The father-of-two, who works as a hygiene team manager at a hatchery in Cote, was one of the first to become a community first responder in Oxfordshire when he joined in 1999. He is also a member of St John Ambulance Service.
He said: “With my St John background and having knowledge of first aid, I thought if I could use it out in the community and hopefully save lives that has got to be good.”
Mr Simmonds often signs on with the ambulance service at 3pm on a Friday and clocks off at 11pm on a Sunday.
He said he averages 10 and 20 call outs in the Witney area during that time varying from breathing difficulties to cardiac arrests.
Asked what goes through his mind on a cardiac call out, he said: “Wanting to get them back. You have to put all your training into it.”
He added: “Everybody should be trained in basic first aid.”
CASE STUDY: The RAF personnel turned co-responders.
CORPORAL Terry Court and Senior Aircraftsman Dan Gant are members of the Royal Air Force based at RAF Brize Norton.
Despite busy lives in the forces, they spend their evenings and weekends volunteering as co-responders for South Central Ambulance Service.
Co-responders are more highly trained than other first responders and carry a wider range of life-saving equipment, including a trauma kit and oxygen.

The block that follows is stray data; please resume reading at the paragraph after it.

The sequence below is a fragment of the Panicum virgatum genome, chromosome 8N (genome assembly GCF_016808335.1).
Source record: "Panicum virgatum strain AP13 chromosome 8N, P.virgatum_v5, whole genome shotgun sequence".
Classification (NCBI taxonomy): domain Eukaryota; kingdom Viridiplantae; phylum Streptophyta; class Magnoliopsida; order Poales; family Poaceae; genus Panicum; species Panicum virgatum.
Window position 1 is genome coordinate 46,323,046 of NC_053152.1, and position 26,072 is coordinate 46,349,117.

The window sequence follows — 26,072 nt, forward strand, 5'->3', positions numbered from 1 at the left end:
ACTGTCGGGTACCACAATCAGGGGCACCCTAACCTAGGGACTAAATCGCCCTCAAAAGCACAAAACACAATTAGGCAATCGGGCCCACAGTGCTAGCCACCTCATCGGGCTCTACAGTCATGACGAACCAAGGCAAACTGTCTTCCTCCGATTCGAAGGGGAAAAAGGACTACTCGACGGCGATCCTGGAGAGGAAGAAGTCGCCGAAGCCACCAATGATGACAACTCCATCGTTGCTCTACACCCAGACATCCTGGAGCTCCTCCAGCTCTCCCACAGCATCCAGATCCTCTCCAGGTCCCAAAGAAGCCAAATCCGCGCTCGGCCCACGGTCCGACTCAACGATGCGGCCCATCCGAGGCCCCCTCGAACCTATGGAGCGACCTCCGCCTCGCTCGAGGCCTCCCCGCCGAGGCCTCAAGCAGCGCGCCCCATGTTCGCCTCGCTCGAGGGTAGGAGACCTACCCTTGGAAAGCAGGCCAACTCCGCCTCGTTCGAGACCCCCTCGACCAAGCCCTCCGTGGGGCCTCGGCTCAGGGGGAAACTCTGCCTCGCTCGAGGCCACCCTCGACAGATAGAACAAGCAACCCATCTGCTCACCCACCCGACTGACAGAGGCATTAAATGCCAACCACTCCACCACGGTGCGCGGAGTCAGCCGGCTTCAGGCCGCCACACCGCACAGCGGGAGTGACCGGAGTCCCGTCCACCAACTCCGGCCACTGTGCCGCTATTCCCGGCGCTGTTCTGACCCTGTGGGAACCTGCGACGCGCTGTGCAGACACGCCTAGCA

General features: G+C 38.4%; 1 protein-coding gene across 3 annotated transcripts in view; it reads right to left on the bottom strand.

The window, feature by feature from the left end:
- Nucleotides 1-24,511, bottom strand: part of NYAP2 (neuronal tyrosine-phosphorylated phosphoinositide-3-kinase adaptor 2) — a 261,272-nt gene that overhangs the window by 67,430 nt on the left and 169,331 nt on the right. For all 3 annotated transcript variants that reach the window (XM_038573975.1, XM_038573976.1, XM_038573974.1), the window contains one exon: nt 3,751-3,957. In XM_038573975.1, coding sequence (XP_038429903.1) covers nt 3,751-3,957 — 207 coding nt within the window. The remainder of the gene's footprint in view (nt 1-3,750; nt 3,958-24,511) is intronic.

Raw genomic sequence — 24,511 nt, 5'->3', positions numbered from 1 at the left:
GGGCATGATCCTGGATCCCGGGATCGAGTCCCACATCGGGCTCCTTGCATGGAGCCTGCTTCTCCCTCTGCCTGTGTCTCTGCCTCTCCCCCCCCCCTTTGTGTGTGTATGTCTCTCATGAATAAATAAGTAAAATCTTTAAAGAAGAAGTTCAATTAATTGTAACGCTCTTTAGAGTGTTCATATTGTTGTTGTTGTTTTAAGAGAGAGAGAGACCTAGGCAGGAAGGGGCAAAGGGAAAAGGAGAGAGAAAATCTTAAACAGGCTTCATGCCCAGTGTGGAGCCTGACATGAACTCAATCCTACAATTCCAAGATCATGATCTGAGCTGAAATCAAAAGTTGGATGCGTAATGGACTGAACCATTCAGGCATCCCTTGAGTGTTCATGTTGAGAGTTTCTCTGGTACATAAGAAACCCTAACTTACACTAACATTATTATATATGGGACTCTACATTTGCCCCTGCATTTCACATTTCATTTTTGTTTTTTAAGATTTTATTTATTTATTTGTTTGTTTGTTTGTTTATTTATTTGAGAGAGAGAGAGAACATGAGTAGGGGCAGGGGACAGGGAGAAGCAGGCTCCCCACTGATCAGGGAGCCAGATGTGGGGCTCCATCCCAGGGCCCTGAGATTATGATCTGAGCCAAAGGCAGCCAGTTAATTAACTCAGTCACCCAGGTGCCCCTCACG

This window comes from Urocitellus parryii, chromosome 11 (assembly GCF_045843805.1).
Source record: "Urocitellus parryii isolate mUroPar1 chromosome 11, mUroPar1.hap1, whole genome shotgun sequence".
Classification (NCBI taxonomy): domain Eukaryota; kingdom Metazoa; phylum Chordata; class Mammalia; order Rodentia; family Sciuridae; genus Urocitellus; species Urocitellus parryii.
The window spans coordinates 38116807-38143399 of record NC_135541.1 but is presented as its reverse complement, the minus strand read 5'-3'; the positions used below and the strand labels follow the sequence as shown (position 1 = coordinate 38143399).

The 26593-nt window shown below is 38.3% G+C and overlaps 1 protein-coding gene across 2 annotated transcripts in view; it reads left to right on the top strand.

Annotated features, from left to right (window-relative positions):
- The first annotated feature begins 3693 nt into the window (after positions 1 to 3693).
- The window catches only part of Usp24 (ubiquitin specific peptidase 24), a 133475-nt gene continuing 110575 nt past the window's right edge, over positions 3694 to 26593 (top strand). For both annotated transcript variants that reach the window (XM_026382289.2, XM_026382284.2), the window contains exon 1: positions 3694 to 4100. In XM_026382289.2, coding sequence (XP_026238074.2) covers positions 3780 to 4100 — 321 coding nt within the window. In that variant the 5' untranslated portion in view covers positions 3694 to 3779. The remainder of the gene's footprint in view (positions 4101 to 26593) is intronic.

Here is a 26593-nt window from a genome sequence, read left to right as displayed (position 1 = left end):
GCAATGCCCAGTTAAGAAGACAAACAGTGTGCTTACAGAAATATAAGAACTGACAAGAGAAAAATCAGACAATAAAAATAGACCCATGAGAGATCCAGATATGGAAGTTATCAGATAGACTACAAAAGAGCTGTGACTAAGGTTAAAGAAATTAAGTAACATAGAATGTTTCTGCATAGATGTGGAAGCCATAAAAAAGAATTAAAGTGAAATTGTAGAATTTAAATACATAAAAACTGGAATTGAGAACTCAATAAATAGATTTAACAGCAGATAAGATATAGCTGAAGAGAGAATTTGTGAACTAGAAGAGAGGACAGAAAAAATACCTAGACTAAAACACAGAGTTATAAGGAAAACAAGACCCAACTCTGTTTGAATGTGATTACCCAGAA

In June, Oxford Mail reporter Tom Jennings spent a Saturday evening shift with them responding to calls around Oxfordshire.
During the shift, the calls included a 55-year-old man who had cut his face after a fall, a 20-year-old woman suffering an asthma attack and a man who had come off his bike in Botley Road.
In each incident we arrived at the scene before the ambulance and Cpl Court and SAC Gant were able to begin treatment before the paramedics arrived. SAC Gant, 22, said: “Last week I did four jobs in six hours – a broken arm, a stroke, a woman having problems with her pregnancy and someone who’d had a fall.
“That is the variety we can get within a day.”
SAC Gant, whose day job is to repair Tristars at RAF Brize Norton, has been a co-responder for about six months.
He said: “I was never really interested in medicine before, but I took an interest when I was based at RAF Waddington.
“When I got to RAF Brize Norton I got chatting to a colleague who does it, who put me in touch with Terry and I got in it that way.
“I enjoy doing it – helping the community. I am looking at joining the ambulance service as a paramedic eventually.”
Cpl Court, 38, is an infantry leader who teaches weapons and first aid at RAF Brize Norton and has completed tours of Iraq in the past.
He has been a co-responder for about three years and has also completed a three-week advanced driving course, enabling him to drive on blue lights.
He said: “I do it because I love it. We all live in the community – our families and friends live in the community – so at the end of the day we are helping our own guys out.”
The co-responder scheme has been running at RAF Brize Norton for about seven years and currently has about 14 members, led by Cpl Court.